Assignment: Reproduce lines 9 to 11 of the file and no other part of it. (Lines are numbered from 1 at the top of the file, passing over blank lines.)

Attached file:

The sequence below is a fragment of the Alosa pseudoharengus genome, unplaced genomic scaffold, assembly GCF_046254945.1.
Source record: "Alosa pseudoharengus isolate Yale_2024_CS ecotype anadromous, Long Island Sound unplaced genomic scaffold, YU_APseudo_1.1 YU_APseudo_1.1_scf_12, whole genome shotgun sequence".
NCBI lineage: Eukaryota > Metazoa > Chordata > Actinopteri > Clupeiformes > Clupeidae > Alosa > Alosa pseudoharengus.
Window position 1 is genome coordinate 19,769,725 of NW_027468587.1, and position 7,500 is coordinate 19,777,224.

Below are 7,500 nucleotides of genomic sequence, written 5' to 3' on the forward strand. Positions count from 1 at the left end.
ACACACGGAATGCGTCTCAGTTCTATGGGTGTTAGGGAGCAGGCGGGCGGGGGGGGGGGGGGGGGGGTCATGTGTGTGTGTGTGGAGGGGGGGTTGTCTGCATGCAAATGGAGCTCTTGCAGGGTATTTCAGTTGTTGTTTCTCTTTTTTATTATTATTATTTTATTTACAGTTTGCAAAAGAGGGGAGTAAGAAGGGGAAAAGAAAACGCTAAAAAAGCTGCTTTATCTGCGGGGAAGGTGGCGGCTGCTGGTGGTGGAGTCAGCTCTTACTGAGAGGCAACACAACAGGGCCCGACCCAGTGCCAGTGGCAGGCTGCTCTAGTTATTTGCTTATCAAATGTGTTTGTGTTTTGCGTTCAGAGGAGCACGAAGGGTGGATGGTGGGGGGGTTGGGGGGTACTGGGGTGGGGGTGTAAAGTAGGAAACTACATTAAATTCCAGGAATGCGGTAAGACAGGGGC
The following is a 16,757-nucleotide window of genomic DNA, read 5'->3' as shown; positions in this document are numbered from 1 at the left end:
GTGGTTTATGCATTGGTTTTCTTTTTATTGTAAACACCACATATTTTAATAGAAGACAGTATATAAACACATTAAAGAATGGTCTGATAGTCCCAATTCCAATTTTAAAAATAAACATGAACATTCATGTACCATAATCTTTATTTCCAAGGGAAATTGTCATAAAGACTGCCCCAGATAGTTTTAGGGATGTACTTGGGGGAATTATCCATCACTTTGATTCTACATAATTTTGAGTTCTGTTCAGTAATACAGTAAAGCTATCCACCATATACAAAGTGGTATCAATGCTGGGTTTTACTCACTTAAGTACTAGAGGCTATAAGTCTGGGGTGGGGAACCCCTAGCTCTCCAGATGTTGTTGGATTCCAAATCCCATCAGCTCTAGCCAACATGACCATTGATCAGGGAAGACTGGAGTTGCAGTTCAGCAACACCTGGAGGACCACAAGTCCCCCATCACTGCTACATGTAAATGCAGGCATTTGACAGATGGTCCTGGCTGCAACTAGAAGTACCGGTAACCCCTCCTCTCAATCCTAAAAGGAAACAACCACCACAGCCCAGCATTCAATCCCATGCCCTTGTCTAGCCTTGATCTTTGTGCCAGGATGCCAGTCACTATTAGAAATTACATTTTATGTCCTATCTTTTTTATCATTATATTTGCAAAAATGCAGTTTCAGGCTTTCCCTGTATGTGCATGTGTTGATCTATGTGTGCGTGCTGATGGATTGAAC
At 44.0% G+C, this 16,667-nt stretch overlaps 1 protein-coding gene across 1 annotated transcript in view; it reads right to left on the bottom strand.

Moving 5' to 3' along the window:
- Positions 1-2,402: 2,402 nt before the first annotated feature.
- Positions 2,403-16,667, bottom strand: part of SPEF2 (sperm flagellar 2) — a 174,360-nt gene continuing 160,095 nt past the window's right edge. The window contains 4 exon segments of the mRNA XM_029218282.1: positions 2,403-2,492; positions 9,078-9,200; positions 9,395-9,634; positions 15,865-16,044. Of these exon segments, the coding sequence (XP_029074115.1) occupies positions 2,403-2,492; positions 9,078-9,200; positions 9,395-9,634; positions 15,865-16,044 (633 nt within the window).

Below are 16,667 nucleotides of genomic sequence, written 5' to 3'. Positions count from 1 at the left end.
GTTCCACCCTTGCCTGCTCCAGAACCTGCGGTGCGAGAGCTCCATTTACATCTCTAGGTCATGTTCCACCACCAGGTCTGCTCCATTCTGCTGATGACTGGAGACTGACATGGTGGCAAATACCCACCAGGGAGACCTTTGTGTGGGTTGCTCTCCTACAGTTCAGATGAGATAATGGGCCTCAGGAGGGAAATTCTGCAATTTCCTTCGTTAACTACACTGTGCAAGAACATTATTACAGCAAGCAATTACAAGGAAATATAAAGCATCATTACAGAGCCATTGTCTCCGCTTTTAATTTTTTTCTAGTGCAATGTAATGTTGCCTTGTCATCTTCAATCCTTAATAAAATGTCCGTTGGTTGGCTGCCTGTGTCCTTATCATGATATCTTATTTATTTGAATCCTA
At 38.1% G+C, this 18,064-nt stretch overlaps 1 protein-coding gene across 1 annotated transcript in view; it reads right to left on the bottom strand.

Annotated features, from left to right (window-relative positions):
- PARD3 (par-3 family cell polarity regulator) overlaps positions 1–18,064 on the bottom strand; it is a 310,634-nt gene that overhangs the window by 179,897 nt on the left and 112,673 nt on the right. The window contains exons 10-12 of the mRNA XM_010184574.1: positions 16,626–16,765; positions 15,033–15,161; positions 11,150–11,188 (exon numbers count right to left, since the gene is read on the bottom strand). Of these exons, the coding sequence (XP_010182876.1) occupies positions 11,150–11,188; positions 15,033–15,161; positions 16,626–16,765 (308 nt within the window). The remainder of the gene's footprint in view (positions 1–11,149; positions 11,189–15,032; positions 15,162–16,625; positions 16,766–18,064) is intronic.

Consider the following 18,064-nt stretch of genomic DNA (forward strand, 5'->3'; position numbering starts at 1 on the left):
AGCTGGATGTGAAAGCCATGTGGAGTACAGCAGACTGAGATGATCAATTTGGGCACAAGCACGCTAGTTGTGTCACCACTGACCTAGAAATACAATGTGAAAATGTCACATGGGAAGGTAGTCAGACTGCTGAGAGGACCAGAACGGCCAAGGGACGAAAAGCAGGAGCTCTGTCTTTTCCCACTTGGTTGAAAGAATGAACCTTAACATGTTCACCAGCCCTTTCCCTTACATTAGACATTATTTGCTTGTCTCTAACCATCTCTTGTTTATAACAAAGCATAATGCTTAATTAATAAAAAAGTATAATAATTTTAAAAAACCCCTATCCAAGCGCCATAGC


At 44.0% G+C, this 16,667-nt stretch overlaps 1 protein-coding gene across 1 annotated transcript in view; it reads right to left on the bottom strand.

Moving 5' to 3' along the window:
- Positions 1-2,402: 2,402 nt before the first annotated feature.